5. Discover Nordic cuisine
The welfare of reindeers might be closely guarded by Santa, but here in Finland, they are free game for all. Once you get over the fact that you're eating the very animal you've grown up singing about, you'll find them to be pretty interesting subjects. In fact, poor Rudolph is as nutritious as it gets. The lean meat is packed with essential fatty acids and boasts twice as much vitamin B12 than lamb. Over at KuuKuu, thin slices of reindeer meat are cooked with spices till tender before pairing them with beetroot chips, lingonberries, and a punchy smear of horseradish sour cream.
While the Spanish have their tapas, the Finns have their sapas (small plates of Finnish appetisers), a term coined by Ilja Björs, founder of restaurant Juuri. Naturally, Juuri serves up plates of sapas showcasing produce that mirrors the turn of the season. During my visit, Autumnal touches of butternut squash was paired with creamy pumpkin seed purée and homemade cream cheese. Herrings, a Finnish favourite, came dressed with velvety potato cream and a juicy crunch of sweet shallots.
6. Visit the city's most unusual architectural structure
If the Christian hymn Rock of Ages took the form of a monument, it'll probably look a lot like Temppeliaukio, a massive church whose form is excavated directly into solid rock. From the outside, the nondescript rock outcrop doesn't turn any heads, but once inside, you'll find yourself in a post-modern cocoon capped with a yawning dome stretching over 24 metres. A generous skylight illuminates the sacred space bordered by rugged rock and rubble wall, an enduring architectural handiwork of Timo and Tuomo Suomalainen. Sited right in the heart of Helsinki, this fully-functional church is an egg of silence for those seeking a spot of quiet.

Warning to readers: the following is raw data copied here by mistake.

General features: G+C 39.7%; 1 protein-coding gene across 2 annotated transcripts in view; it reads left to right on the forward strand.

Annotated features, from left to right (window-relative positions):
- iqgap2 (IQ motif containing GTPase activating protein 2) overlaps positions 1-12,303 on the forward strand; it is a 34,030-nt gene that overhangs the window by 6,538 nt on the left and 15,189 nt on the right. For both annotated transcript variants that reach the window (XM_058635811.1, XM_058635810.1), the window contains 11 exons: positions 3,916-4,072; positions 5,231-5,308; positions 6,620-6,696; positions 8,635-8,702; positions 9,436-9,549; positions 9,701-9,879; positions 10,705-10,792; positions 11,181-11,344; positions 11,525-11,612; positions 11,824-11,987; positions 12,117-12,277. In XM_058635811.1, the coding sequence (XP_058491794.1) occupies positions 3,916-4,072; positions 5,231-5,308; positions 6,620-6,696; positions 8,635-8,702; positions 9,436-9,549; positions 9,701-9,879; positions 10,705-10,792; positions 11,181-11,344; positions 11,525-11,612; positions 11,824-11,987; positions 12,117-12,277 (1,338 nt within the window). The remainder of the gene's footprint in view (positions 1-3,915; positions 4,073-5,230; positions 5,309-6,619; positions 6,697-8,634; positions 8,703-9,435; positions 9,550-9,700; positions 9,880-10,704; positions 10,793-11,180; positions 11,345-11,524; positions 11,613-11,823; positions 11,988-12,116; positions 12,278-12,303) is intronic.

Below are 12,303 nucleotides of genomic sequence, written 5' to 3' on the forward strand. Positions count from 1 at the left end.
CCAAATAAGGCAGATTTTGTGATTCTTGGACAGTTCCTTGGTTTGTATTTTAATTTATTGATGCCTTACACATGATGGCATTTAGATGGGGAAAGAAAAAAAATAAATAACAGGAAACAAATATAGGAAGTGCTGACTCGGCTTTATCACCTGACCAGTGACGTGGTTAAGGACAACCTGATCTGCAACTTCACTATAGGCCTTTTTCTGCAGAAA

7. Hunt down rare pokémons in a UNESCO World Heritage site
When engineers began work on Suomenlinna in 1974, it proved to be an engineering feat in and of itself. The rocky, undulating terrain made it challenging for engineers to erect this sturdy bastion fortress—one of the largest sea fortresses in the world—which has served in defence of both the Finns and Russians across the arc of history. Today, the only external forces invading this UNESCO World Heritage site are armies of pokémon monsters, including the Arcanite and other rare species. During the summer, Suomenlinna plays host to concerts, theatre performances, and other events. Drop by to sample the local drop from the island's own brewery or join a weekend walking tour for a quick history lesson on one of Finland's most important historic monuments.
8. Trillby & Chadwick
Trillby & Chadwick is one of those speakeasy bars with an unmarked entrance. Unless you're in the mood for some detective work, here's how to find it: Head down Katariinankatu street and look out for a pastel pink building opposite Lapuan Kankurit, a textile and linen store. Push through the white door, head to the vintage phone booth and dial through to get in. Once you're inside, you'll find a dimly lit saloon with plush, low-slung sofas, fringed lamps, and hardcover books that open to reveal a compendium of cocktails accompanied by fictional excerpts of the murder mystery variety. The intrigue carries over to stiff cocktails that straddle the world of old school classics and inventive concoctions featuring ingredients such as lemon verbena and seaweed tincture. Whatever you do, don't whip out your camera for a photo. These guys are militant about keeping this bar under wraps.
How to get there: Finnair flies up to seven times weekly between Singapore and Helsinki.
Good to know: Flying to other parts of Europe with Finnair? You can stop over in Helsinki or Finland for up to five days at no additional cost.
Bookmark this: For more nifty tips on making the most of your stopover in Finland, click here.